Africa is particularly vulnerable to the coronavirus and the effects of these restrictions given the weak healthcare infrastructure, the huge burden of diseases especially malaria, HIV and tuberculosis, high levels of malnutrition and food scarcity, high percentage of the urban population in informal settlements, high levels of poverty and unemployment with many living hand to mouth and a lack of facilities like running water for sanitation and good hygiene.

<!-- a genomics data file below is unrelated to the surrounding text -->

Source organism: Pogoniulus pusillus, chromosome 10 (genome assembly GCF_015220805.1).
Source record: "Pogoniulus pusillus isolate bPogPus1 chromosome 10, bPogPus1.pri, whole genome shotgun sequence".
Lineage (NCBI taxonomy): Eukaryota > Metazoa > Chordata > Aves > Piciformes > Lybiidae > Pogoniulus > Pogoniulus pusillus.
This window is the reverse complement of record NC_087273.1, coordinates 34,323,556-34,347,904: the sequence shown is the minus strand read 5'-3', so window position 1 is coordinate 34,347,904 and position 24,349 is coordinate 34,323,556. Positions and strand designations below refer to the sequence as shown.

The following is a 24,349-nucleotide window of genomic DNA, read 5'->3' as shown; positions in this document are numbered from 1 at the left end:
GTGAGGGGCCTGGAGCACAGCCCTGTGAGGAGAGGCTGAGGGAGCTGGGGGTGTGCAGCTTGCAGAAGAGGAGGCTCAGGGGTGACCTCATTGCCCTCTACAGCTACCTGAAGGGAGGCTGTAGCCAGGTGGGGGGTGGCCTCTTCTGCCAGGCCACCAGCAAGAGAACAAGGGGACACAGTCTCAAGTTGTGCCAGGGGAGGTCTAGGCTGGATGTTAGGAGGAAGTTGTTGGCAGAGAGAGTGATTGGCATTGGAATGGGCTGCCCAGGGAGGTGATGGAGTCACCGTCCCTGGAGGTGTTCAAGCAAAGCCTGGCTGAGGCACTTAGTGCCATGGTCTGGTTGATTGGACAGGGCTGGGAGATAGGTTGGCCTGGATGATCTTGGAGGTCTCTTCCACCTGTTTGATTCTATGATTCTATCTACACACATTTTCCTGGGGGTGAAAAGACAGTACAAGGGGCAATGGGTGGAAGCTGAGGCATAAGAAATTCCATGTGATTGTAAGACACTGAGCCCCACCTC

Through ongoing ethnographic fieldwork in the Antimicrobials in Society (AMIS) Project, the authors of these notes have come to learn about the everyday realities of the people engaged with as characterized by precarious employment, uncertain economic opportunities, a lack of safety nets, scarcity of quality healthcare, climate instability and being unable to afford the basic needs of life, let alone a full course of antibiotics. The AMIS project is a social science research project aimed at understanding the roles of antimicrobials in society and everyday life.